I think I’m consistent with the economic argument that voting in large elections makes a *negligible*, not just small or smaller, contribution to the result. A blog need not be negligible, it’s entirely conceivable that a blogger could someday tilt a national election. Matt Drudge (not a blogger per se, but you get the idea) has probably had a major effect on some elections.

    “It seems to me to make more sense to diversify.”

    But diversifying into activities with negligible return makes little sense.

  2. John T. Kennedy November 6, 2006 at 6:32 pm #

    Firefox 1.5.0.7 Windows XP

    “I would even say that we have a duty to make a contribution to public goods.”

    If one don’t fulfill that supposed duty, who are the injured parties and to what relief are they entitled?

  3. Administrator November 6, 2006 at 7:35 pm #

    MSIE 6.0 Windows XP

    Matt Drudge (not a blogger per se, but you get the idea) has probably had a major effect on some elections.

    But wouldn’t it be dubious for Drudge to encourage people to vote, yet refuse to vote himself? That’s like asking everyone else to help clean up after the picnic, yet not do so oneself. It might well be true that I would make a much bigger contribtion to the cleanup through my exhortations to others than through my own efforts, but given those exhortations I ought to follow suit.

    If one don’t fulfill that supposed duty, who are the injured parties and to what relief are they entitled?

    It’s not an enforceable duty; it’s a duty of virtue, not a duty of justice or rights. So the question of “entitlement to relief” doesn’t apply.

  4. John T. Kennedy November 6, 2006 at 8:35 pm #

    Firefox 1.5.0.7 Windows XP

    What’s a duty of virtue, and why does one have have one?

    What is the harm in failing to satisfy a supposed duty of virtue? Or is there no harm at all?

    “That’s like asking everyone else to help clean up after the picnic, yet not do so oneself.”

    What’s wrong with that as long as they’re free act as they see fit? In the case of voting they usually have no way of knowing whether you vote or not. By law they have no way of knowing who or what you voted for even if you did enter the booth.

    What would be wrong with Drudge convincing millions to vote against Clinton and then flipping a coin to determine his own vote when he got in the booth because he knew his individual vote didn’t matter? Everybody gets the same political return and nobody else knows he voted for Clinton because the coin came up tails. What’s the problem?

  5. X. Trapnel November 7, 2006 at 3:04 pm #

    Firefox 2.0 Windows XP

    Keep in mind that the “economic” case against voting has been greatly exaggerated. An article on it, by a Bayesian statistician: http://www.stat.columbia.edu/~gelman/research/unpublished/rational_final5.pdf

  6. Administrator November 7, 2006 at 7:00 pm #

    MSIE 6.0 Windows XP

    John T. Kennedy: What’s a duty of virtue, and why does one have have one?

    That’s like asking “what is morality?” — which is rather too large a topic for the comments section of a blog entry. I can go on a long philosophical harangue if you want. But wouldn’t most people agree that there are things we morally ought to do over and above just not violating people’s rights?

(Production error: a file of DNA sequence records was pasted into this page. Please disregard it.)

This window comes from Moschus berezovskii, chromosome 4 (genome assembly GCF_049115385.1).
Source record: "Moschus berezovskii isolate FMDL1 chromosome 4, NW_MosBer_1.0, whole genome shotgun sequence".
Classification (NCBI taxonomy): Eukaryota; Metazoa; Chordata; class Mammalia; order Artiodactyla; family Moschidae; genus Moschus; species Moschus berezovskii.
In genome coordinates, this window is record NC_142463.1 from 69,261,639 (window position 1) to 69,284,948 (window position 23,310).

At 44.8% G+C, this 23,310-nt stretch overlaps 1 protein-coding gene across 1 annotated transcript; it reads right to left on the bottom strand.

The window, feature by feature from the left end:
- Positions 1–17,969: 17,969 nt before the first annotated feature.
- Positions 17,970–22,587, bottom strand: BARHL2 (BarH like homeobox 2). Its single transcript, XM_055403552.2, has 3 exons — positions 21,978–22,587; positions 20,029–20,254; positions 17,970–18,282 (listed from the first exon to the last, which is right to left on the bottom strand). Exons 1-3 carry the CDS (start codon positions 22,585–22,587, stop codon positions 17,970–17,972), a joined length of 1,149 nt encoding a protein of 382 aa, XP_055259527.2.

What is the harm in failing to satisfy a supposed duty of virtue? Or is there no harm at all?

    A legitimate claim of others upon oneself is violated. Don’t know whether “harm” is the right term for that or not. I’m not a consequentialist, if that’s what you’re asking.

    What would be wrong with Drudge convincing millions to vote against Clinton and then flipping a coin to determine his own vote when he got in the booth because he knew his individual vote didn’t matter?

    What’s wrong with cheating on your spouse if your spouse is guaranteed never to find out? Well, it’s dishonourable. Isn’t that enough?

    X. Trapnel: An article on it, by a Bayesian statistician

    Thanks, but I don’t think I want to appeal to that argument, since I don’t accept a Bayesian approach to rational choice.

  7. John T. Kennedy November 26, 2006 at 9:29 am #

    Firefox 1.5.0.8 Windows XP

    “But wouldn’t most people agree that there are things we morally ought to do over and above just not violating people’s rights?”

    Most people agree we ought to have government and taxes. Is that supposed to be an argument?

    I subscribe to Spooner’s distinction which divides moral infractions into crime (harm to others) and vice (harm to self). Declining to go out of one’s way to produce public goods doesn’t fall in either category.

    “A legitimate claim of others upon oneself is violated.”

    If their claim is legitimate then why aren’t they entitled to enforce it?

  8. Administrator July 21, 2007 at 7:34 pm #

    MSIE 7.0 Windows XP

    I subscribe to Spooner’s distinction which divides moral infractions into crime (harm to others) and vice (harm to self). Declining to go out of one’s way to produce public goods doesn’t fall in either category.

    Well, Spooner divides harm into those two categories; I don’t know whether he thinks that exhausts the moral realm. In any case, I subscribe to Spencer’s division of our other-regarding duties into justice, negative beneficence, and positive beneficence.

    In any case, any moral wrong is a harm to oneself.

    If their claim is legitimate then why aren’t they entitled to enforce it?

    Because they have a duty of non-aggression.

Powered by WordPress. Designed by Woo Themes